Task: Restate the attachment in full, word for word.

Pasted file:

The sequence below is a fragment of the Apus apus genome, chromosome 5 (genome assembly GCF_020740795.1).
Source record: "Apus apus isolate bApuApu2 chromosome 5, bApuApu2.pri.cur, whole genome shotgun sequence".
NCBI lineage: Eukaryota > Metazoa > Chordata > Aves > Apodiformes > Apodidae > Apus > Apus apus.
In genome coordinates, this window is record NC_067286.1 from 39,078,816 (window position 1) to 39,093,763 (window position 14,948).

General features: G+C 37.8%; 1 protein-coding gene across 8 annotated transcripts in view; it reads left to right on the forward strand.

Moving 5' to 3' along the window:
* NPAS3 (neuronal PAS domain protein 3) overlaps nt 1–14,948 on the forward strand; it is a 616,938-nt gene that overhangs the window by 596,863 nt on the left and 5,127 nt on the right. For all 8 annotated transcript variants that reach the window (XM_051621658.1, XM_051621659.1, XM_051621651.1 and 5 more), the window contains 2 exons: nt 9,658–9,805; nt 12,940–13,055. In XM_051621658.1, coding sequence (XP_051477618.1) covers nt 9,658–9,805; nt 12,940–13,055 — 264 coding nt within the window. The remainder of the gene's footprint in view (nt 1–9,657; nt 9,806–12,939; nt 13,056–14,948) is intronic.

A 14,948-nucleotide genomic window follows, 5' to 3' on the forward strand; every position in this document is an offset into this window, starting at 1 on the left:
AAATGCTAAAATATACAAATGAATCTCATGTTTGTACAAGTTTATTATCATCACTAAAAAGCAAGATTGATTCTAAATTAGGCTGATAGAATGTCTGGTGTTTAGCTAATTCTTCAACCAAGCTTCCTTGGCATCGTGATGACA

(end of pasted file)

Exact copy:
The sequence below is a fragment of the Apus apus genome, chromosome 5 (genome assembly GCF_020740795.1).
Source record: "Apus apus isolate bApuApu2 chromosome 5, bApuApu2.pri.cur, whole genome shotgun sequence".
NCBI lineage: Eukaryota > Metazoa > Chordata > Aves > Apodiformes > Apodidae > Apus > Apus apus.
In genome coordinates, this window is record NC_067286.1 from 39,078,816 (window position 1) to 39,093,763 (window position 14,948).

General features: G+C 37.8%; 1 protein-coding gene across 8 annotated transcripts in view; it reads left to right on the forward strand.

Moving 5' to 3' along the window:
* NPAS3 (neuronal PAS domain protein 3) overlaps nt 1–14,948 on the forward strand; it is a 616,938-nt gene that overhangs the window by 596,863 nt on the left and 5,127 nt on the right. For all 8 annotated transcript variants that reach the window (XM_051621658.1, XM_051621659.1, XM_051621651.1 and 5 more), the window contains 2 exons: nt 9,658–9,805; nt 12,940–13,055. In XM_051621658.1, coding sequence (XP_051477618.1) covers nt 9,658–9,805; nt 12,940–13,055 — 264 coding nt within the window. The remainder of the gene's footprint in view (nt 1–9,657; nt 9,806–12,939; nt 13,056–14,948) is intronic.

A 14,948-nucleotide genomic window follows, 5' to 3' on the forward strand; every position in this document is an offset into this window, starting at 1 on the left:
AAATGCTAAAATATACAAATGAATCTCATGTTTGTACAAGTTTATTATCATCACTAAAAAGCAAGATTGATTCTAAATTAGGCTGATAGAATGTCTGGTGTTTAGCTAATTCTTCAACCAAGCTTCCTTGGCATCGTGATGACA